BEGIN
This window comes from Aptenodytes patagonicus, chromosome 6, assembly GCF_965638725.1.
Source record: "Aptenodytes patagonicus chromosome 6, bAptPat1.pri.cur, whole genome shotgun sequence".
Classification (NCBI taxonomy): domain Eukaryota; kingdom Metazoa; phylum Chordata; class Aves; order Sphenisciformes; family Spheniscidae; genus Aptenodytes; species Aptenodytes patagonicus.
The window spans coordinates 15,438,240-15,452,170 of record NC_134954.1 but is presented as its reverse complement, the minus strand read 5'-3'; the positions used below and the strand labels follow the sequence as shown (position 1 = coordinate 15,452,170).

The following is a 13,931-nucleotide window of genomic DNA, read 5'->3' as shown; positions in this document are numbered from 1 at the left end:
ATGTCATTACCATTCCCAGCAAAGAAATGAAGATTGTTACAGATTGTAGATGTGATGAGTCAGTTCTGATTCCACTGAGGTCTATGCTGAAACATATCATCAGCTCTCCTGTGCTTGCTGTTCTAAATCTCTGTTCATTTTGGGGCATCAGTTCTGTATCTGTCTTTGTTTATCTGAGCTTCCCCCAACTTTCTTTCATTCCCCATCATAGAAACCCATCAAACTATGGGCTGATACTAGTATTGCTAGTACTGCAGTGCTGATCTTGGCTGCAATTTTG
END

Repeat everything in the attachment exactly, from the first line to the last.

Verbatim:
This window comes from Aptenodytes patagonicus, chromosome 6, assembly GCF_965638725.1.
Source record: "Aptenodytes patagonicus chromosome 6, bAptPat1.pri.cur, whole genome shotgun sequence".
Classification (NCBI taxonomy): domain Eukaryota; kingdom Metazoa; phylum Chordata; class Aves; order Sphenisciformes; family Spheniscidae; genus Aptenodytes; species Aptenodytes patagonicus.
The window spans coordinates 15,438,240-15,452,170 of record NC_134954.1 but is presented as its reverse complement, the minus strand read 5'-3'; the positions used below and the strand labels follow the sequence as shown (position 1 = coordinate 15,452,170).

The following is a 13,931-nucleotide window of genomic DNA, read 5'->3' as shown; positions in this document are numbered from 1 at the left end:
ATGTCATTACCATTCCCAGCAAAGAAATGAAGATTGTTACAGATTGTAGATGTGATGAGTCAGTTCTGATTCCACTGAGGTCTATGCTGAAACATATCATCAGCTCTCCTGTGCTTGCTGTTCTAAATCTCTGTTCATTTTGGGGCATCAGTTCTGTATCTGTCTTTGTTTATCTGAGCTTCCCCCAACTTTCTTTCATTCCCCATCATAGAAACCCATCAAACTATGGGCTGATACTAGTATTGCTAGTACTGCAGTGCTGATCTTGGCTGCAATTTTG